Ahem...free-thought excercises may just be THE cure to WRITER'S BLOCK

United States
March 21, 2007 8:35pm CST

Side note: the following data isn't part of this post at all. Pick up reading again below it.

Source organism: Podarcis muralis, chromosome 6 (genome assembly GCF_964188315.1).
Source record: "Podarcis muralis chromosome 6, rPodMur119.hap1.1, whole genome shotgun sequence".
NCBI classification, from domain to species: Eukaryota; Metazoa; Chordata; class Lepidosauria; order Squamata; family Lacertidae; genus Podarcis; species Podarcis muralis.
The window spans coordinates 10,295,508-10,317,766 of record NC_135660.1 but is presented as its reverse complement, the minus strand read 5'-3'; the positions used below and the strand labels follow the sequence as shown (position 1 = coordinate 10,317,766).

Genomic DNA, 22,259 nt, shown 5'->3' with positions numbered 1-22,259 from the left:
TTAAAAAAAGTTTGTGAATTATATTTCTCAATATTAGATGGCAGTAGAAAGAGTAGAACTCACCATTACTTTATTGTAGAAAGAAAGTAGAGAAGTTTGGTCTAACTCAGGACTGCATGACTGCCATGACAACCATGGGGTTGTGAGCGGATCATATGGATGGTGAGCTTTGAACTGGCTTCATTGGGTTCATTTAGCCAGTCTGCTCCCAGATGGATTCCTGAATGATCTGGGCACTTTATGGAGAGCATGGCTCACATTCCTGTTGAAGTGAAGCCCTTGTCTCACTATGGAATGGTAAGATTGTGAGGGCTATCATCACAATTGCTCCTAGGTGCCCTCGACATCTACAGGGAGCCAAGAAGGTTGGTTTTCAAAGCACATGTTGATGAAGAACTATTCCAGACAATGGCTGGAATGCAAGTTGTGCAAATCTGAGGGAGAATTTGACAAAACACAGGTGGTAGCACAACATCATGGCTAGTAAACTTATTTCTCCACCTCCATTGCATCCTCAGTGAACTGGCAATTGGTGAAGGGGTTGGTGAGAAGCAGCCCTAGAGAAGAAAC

I sit down to write or type and nothing comes! That used to be my greatest fear. USED to be, because, now, I don't seem to suffer from this affliction anymore. Recently, I went to the library and picked out an interesting book. The title caught my attention: "I Can See You Naked!", um searching...that's not the one. *Cough, cough*. Ah, here it is! "Thinking on Paper". Thinking on paper...what an odd idea. How can you THINK on paper. Just doesn't make sense. Or does it? Think on this: We have been told time and time again, that when we think of something-don't let it go, write it down. This leads us to come to the mistaken conclusion that in order to have a thought in the first place, we have to first, THINK it! BAH! I've come to the understanding that you can very well become a better and more efficient thinker, if you start out by WRITING DOWN your thoughts, first. This sounds strange, but there is supporting evidence. I won't go into it here, of course, but what I will say, is that to get a different result, you may want to rethink the way you're looking at WRITING and THINKING. I find that when I write something down, it spurs me on to greater thoughts and connections than I had ever dreamed possible. People, myself included, make up so many plausible excuses and rationales for not writing. One of them involves our fair lady, the MUSE. We think that we have to be inspired before we can drum up anything relevant to say. While this may ADD to the power and insight and passion of a particularly well written piece, it isn't the ONLY trick in the book to cracking open what's in our heads. In fact, writing when we are not inspired can be a little like stirring some soup when all the good stuff is on the bottom. With a little effort, the good stuff comes to the top and mixes to make a great-tasting and fully satisfying bowl of soup. without stirring, AKA writing, we only enjoy the liquid parts and never get a chance to experience what the whole thing has to offer. Many writers despair when they run out of ideas. They sit in front of massive yellow, white, lined, or unlined paper that seems to suck the enjoyment of writing right out of their very soul. I don't want you to go through this. So listen to me, when I say that I've found another way. Here it is: Don't worry if it sounds good, if it pertains to what you want to write about, if it is grammatically correct, perfectly communicates what it is that you think you have to say.....just WRITE it down. That's all. And keep going. The more you let your pen or pencil do the dance across the page, the more you allow your mind to let go of all it's wonderous pearls of wisdom and insight. By trying to figure it all out BEFORE you write it, allows anxiety to creep in. Now, your not thinking; you're worrying. Clarity comes after the work. When you can no longer write anything down; you're spent and breathing hard with the excitement, know that you have just unearthed a heavenly truck-load of useful information. Part of the reason this works is that in the writing process, there are two main stages. You have the creative stage, and you have the critical stage. Trying to be creative and build a sand castle, while you let someone come by and kick a hole in one of the turrets boils down to your wasting of time by patching things up. Don't do that with your writing. Create first. Critique later. Otherwise, plan on getting no where or coming off as stilted and fragmented. The creation process uses the right side of your brain. The critical process involves the left side. You can't use both at once, without making one of them angry at you, and I can tell you, that when one side of the brain throws a fit, a pretty nasty headache can result. So...give your imagination free reign and don't allow yourself the luxury of misgivings. That will come later, when you have already done what you set out to do-WRITE!